Dr Ishtiaq Ahmed, Professor Emeritus of Political Science and an author of various books, said Jinnah's Pakistan is not an easy idea, concept or vision to present or describe. “What one can say safely is that since Pakistan was claimed in the name of Muslims on the basis of the two-nation theory it was premised firmly on religious nationalism in contrast to territorial nationalism. The idea of Pakistan was diametrically opposed to secularism. “Therefore to say that Jinnah's Pakistan was meant to be a secular state is a contradiction in terms.

Having said that, it is equally true that he by no means had a preference for a theocracy or a state in which the ulema would enjoy veto rights as they do in Ayatollah Khomeini's Iran. He wanted Pakistan to be a state for Muslims. A modern but Muslim democracy in which the Shariah would be the source and inspiration for law and constitution. He perhaps believed that such a state could treat its minorities generously and fairly. The only time it seems he meant equal rights is the 11th August 1947 speech but it is acknowledged by all serious and responsible people that saying that did not mean a secular state. He never ever used the word secular in any of his pronouncements on Pakistan.

“What one can deduce from his prolific speeches, statements and messages is that he was thinking in terms of some kind of a Muslim democracy. The idea of a Muslim democracy has since then been translated into constitutional formulae thrice at least: in 1956, 1962 and 1973. The whole question of what a Muslim democracy has been complicated by the core question: who is a Muslim? Such an inference is inescapable because as long as Pakistan had not come into being Jinnah had to accept that all those included in the census records as Muslims were Muslims in so far as they could claim the right to vote in separate reserved seats for Muslims. For Jinnah each vote was important to win the election of 1946.

“Once Pakistan came into being the census criteria came into conflict with the legacy of doctrinal disputes which had plagued Muslim society during British colonial rule. “If Pakistan was a state won for Muslims then Muslims were its primary nation while the minorities were its sacred trust. “Whatever way the term Muslim was used it meant the community believing in Islam. Inevitably defining a Muslim meant some sort of confessional criteria, which has to be agreed upon. Jinnah himself did not have anything to say on that, or at least not something which was unequivocal, incontrovertible and categorical. He left it vague. Therein lies the problem in giving concrete form and shape to his idea of Pakistan.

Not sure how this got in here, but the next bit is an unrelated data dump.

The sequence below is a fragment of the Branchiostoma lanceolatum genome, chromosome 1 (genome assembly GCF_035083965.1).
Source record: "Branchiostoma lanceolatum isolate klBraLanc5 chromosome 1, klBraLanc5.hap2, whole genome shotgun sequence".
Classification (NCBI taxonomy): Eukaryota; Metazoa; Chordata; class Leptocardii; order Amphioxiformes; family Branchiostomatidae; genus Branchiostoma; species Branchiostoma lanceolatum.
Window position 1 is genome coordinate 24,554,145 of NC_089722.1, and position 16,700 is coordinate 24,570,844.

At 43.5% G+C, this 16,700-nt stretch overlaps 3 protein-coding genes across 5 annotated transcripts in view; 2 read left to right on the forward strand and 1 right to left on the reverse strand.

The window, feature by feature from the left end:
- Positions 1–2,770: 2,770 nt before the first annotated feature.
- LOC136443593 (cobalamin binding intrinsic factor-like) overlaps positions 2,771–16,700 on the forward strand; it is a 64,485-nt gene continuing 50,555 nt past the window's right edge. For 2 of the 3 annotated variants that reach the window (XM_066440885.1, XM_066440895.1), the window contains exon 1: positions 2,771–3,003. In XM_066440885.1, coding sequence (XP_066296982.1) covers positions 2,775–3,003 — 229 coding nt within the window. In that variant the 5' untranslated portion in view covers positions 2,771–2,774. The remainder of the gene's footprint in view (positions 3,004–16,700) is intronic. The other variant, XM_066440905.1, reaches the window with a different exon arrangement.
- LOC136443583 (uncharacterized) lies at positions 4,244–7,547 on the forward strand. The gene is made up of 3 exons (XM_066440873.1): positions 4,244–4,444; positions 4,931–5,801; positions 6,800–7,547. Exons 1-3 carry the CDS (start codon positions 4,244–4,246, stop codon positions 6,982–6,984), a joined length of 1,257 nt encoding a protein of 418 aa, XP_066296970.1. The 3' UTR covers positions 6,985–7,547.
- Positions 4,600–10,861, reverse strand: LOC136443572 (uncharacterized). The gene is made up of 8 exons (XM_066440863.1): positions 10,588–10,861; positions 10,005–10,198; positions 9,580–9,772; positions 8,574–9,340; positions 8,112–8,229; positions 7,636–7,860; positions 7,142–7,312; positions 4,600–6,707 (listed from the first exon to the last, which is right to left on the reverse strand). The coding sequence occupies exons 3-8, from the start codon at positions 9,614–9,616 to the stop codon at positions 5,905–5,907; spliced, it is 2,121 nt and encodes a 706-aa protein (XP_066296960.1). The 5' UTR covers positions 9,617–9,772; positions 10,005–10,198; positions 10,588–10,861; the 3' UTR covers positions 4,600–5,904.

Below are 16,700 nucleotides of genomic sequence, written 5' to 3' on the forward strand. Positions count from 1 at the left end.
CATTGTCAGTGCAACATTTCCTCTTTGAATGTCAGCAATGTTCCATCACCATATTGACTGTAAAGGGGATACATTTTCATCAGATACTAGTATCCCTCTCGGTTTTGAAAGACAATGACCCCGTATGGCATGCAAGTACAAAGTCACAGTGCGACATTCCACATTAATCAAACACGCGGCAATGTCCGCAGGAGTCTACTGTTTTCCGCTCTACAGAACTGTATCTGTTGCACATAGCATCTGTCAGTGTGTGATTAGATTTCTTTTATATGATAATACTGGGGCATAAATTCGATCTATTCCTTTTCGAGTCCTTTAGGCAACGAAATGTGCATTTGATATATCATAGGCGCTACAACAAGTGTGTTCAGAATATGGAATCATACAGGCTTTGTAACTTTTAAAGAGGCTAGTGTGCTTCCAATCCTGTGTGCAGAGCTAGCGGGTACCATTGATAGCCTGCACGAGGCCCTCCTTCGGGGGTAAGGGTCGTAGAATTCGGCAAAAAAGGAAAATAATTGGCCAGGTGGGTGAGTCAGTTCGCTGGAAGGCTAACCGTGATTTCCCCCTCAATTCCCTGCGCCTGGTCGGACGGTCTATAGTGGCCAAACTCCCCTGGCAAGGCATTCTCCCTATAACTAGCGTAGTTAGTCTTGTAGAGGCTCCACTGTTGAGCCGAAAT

Yasser Latif Hamdani, a lawyer and author of Jinnah: Myth or reality, says Jinnah’s idea of Pakistan was of an inclusive democratic state, which would be completely be impartial to an individual citizen’s faith and which would promise equality of citizenship to all its citizens regardless of gender, ethnicity, religion or sect. “It is not just the 11th August speech, which seems to bother a lot of people in Pakistan, but many pronouncements of the Quaid-e-Azam, which make it absolutely clear what kind of Pakistan he wanted.

“Throughout the Pakistan Movement, which was an attempt to arrive at an equitable settlement between Hindus and Muslims in the subcontinent, Jinnah was adamant that he was not fighting for a theocracy. It was a consistent position from which Jinnah never retreated from at any point. Jinnah envisaged a modern state, which would not just be a leader in the Muslim world but the world at large in economy, science, technology and education. Unfortunately in Pakistan we have been too hung up about the terminology: Was Pakistan supposed to be a secular state or an Islamic state? This is a pointless futile debate because the two ideas in my opinion are not binary opposites. Jinnah’s interpretation of Islam was enlightened and progressive, embodying the noblest principles of the great faith which once inspired a great civilization that counted amongst its citizens not just Muslims but people of all faiths who lived side by side enjoying full equality and religious freedom. Long before secularism emerged as an idea in the West, the Muslim World was home to great Jewish philosophers and polymaths like Maimonides. This was at a time when Jews all over Europe were being persecuted and driven out of their homes.  Jinnah’s secularism was therefore as much a product of the pluralistic spirit of Islam embodied by Prophet Muhammad (PBUH)’s covenant with St Catherine’s Monastery as it was British liberalism, which Jinnah imbibed from his education in England as Barrister.  So the answer to the aforesaid question is that Pakistan was envisaged by Jinnah as a secular democratic state because in Jinnah’s modernist and progressive conception of Islam there was no room for theocracy or state sponsored bigotry.

“His idea of Islam was radically different from the one promoted by religious clerics and fundamentalists who saw Islam as a closed system. Jinnah drove home the point that Pakistan would be an inclusive secular state by appointing a Hindu law minister.  “Even in terms of Muslim sects, he maintained a clear policy that anyone who professes to be a Muslim is a Muslim. This is why Sir Zafrullah Khan, who was an Ahmadi, was so instrumental in Pakistan’s creation, pleading Pakistan’s case before the boundary commission and later becoming Pakistan’s first foreign minister. We must remember that Jinnah is the only politician to be called the best Ambassador of Hindu Muslim Unity in the subcontinent. At no point did he abandon his long held belief in religious freedom and equality of citizenship, which were cornerstones of his ideology.

“After 70 years we are still not very clear what Jinnah wanted may be if he had survived a few more years things would have been different, But it’s not hard to understand from all the content that is found in his speeches that he wanted a land where all could live peacefully and with equality,” he said.  

Umaima Ahmed is a member  of staff